Mercedes-AMG GT S in the test

Achim Hartmann
Mercedes-AMG GT S put to the test
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H Hasn't the SLS dispelled all doubts? Those jokes from the SLR era as to whether AMG could do more than dragsters? So more than power straight ahead? More than making noise? Yes, the SLS could do more. But the gullwing was aloofly expensive - dream car category, if the Sandman means it particularly well. Now the GT is coming, and it is significantly cheaper.

Mercedes-AMG GT S develops 510 hp

AMG has priced it in cleverly: the 510 hp is the more powerful of two available versions Mercedes-AMG GT S (GT: 462 PS) in the area of ​​a Porsche 911 Turbo (520 PS) and costs over 30,000 euros less. The bolid-like GT is more likely to be classified among the super sports cars.

The fact that he chose the Porsche as his opponent testifies to Tobias Moers' self-confidence. The race-proven AMG boss with the heavy accelerator and nimble hands is convinced: the Mercedes-AMG GT S doesn't have to hide from a Porsche Turbo. A confident announcement when you consider the degree of maturity of the supercharged 911 that has been achieved over the decades. But with the SLS, AMG has made a respectable debut - and number two, the GT, is derived from it.

Where the SLS annoyed transverse drivers with braking interventions in the first test when ESP was apparently deactivated, the Mercedes AMG GT S on request with the ESP switched off unrestrained Drift Challenge. 650 Nm on the rear axle, so one or the other driver might feel a stifled gas foot. Woe if you let go?

Drifting in the Mercedes AMG-GT? Easier said than done

Let's do the idiot test on the test track: ESP off, corner, full throttle. The hands already want to counter-steer reflexively, but it only goes forward, not sideways. Drift? To do this, you first have to outwit the enormous mechanical traction of the Mercedes-AMG GT S. The 295 Michelin Super Sports mesh bitterly with the dry asphalt.

Full speed ahead instead of sideways. As if the Mercedes-AMG GT S were braced against an invisible band around corners. His V8 sits so far behind the front axle that it should actually reach into the passenger cell. Result: 53 percent of the weight is behind. If you want to drive across, you have to line up the GT according to the old rally custom.

Even on wet roads you don't have to reckon with a sudden jolting rear end when powering out of a curve. ESP holdshis protective hand over impetuous pilots. The grip on the front axle is the real attraction, which is crucial for experienced drivers. After all, it helps to countersteer when oversteering. With understeer, the only thing that helps is to hope - that there is enough space.

Rear-wheel drive with good handling

Instead Pushing it over the front axle, the AMG turns surprisingly jagged from all positions and at all speeds, which on the motorway leads to light tigers à la Porsche 911. So far, we only know this from the mid-engine group with a stubby front, as free from distortion as the huge snout bends. The Mercedes-AMG GT S is a giant, but turns in like a dwarf - the mind has to understand that first. Likewise, that the steering is smooth, yet talkative.

The two-seater seeks dialogue, demands attention, distances itself from the supersport dandies, is clearly performance-oriented. Nevertheless, the Mercedes-AMG GT S should not be misinterpreted as a professional device, because it does not exclude everyday life. Comfort is the name of a mode of adaptive shock absorbers (standard), and it is to be taken literally with its swaying character.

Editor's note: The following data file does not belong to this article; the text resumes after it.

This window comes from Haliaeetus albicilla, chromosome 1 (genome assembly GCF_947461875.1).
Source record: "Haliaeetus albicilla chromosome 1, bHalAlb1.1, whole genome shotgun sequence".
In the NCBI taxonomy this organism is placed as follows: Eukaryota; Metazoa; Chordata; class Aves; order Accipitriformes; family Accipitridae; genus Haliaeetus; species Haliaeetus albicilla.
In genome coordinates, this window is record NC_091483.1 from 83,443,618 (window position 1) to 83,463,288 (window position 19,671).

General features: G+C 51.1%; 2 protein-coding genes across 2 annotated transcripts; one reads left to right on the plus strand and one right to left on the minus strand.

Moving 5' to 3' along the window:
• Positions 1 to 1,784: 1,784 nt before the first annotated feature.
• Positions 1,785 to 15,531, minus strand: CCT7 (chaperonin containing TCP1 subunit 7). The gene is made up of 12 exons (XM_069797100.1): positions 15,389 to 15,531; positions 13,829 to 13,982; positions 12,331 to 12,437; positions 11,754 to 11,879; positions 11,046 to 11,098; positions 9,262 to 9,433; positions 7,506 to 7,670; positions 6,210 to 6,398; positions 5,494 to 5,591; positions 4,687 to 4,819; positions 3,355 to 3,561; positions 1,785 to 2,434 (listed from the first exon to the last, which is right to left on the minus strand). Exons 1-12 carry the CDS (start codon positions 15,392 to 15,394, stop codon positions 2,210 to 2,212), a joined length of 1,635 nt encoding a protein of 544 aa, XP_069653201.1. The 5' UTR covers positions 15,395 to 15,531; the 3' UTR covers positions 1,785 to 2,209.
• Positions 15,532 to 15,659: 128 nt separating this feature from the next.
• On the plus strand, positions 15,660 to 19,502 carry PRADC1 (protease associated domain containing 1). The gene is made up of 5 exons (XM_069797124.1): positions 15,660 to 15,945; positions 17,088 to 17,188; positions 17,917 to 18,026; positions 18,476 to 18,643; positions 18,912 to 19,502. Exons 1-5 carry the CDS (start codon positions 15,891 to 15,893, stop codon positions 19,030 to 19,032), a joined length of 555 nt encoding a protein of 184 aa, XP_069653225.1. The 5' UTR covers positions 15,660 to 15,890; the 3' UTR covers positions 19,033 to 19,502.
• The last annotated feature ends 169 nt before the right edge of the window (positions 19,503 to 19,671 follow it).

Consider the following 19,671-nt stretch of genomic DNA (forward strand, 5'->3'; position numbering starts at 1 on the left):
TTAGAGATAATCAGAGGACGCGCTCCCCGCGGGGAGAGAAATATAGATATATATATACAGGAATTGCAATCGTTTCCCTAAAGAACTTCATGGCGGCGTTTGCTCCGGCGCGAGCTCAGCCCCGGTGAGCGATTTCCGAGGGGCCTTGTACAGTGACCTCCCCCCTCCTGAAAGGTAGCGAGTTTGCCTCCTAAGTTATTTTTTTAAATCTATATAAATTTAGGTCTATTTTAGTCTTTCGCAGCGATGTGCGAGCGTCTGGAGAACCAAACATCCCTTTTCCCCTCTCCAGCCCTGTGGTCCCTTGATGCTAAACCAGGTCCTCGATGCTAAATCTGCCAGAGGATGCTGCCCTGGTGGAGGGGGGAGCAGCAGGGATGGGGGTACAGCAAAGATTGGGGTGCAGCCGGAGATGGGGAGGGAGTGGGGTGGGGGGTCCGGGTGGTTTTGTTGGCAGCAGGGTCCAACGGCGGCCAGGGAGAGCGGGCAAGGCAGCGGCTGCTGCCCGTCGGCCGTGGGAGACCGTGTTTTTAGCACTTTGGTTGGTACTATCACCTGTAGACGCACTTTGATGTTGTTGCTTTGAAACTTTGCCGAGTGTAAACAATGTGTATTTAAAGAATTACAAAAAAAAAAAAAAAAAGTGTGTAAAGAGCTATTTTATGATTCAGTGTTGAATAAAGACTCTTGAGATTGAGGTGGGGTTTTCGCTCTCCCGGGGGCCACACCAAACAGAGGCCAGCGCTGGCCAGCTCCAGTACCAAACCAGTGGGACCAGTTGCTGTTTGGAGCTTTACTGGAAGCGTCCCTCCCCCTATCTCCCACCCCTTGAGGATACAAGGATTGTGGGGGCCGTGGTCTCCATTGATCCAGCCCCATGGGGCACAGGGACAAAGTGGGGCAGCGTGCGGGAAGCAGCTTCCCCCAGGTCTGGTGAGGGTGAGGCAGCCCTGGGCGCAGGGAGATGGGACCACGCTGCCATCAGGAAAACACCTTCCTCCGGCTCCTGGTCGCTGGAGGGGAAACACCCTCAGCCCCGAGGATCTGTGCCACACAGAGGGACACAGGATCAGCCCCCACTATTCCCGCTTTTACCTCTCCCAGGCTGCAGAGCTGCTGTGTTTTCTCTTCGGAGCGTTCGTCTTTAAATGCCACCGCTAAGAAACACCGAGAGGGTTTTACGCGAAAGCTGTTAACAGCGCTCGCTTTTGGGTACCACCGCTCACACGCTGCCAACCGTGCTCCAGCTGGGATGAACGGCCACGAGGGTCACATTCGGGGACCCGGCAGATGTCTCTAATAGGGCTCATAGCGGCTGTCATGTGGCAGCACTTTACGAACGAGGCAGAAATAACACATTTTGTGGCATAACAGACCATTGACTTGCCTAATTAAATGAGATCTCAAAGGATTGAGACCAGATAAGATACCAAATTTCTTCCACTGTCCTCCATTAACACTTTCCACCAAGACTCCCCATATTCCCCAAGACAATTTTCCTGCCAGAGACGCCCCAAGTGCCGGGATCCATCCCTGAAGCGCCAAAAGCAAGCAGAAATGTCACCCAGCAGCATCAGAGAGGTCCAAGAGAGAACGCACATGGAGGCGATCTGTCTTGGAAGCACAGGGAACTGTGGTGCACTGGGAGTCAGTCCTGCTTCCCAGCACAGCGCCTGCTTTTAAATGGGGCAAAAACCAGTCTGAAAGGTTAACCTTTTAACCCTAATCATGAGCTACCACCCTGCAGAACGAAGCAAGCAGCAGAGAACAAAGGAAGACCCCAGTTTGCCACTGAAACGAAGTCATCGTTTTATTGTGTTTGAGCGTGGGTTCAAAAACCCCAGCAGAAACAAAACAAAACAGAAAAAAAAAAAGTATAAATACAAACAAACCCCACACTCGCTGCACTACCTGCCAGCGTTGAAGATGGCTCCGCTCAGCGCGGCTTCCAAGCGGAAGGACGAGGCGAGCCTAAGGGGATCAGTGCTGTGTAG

In the interests of the best possible connection to the stiff chassis, however, the middle position Sport is recommended on country roads with its tight, nevertheless not hard vote. Here, the chassis absorbs bumps so that all four wheels always stay on the ground. And the Mercedes-AMG GT S conveys the most important of all feelings to the driver: being in control of the situation at all times. Unless a truck comes towards you on the narrow country road - the bolide is clearly too wide.

Mercedes-AMG GT S consumes 13.3 l /100 km

Apart from that, you have that Mercedes-AMG GT S also thanks to the steady power delivery of its engine under control. The two loaders of the four-liter respond as quickly as they do and hold back hissing. That is why the V8 sounds like an all-American sucker when the exhaust flaps are open, and splatters when you downshift. The seven-speed dual-clutch transmission finally reacts to paddling commands with almost no delay - the SLS sometimes seemed a bit sleepy here.

Although the AMG even masters the sailing function and dutifully turns off its V8 at the traffic lights (start-stop), can do not achieve sensationally low consumption. The Mercedes-AMG GT S only manages less than 10.1 l /100 km when rolling downhill, on average the AMG-own engine requires 13.3 liters per 100 kilometers; here the high curb weight has a negative impact. You may not feel the 1,629 kilograms either - they have to be accelerated again and again.

That's why, dear AMG designers, already noted at the top of the specifications for the GT successor: It has to be smaller and therefore lighter and become more economical. Until then we willbut certainly have a lot of fun with the current version and are especially excited about the GT without the S addition: It comes with a bit stripped-down equipment, makes 48 hp less, but still puts a remarkable 600 Nm on the crankshaft - and it is already available 115,430 euros. If that is not another declaration of war on Porsche.

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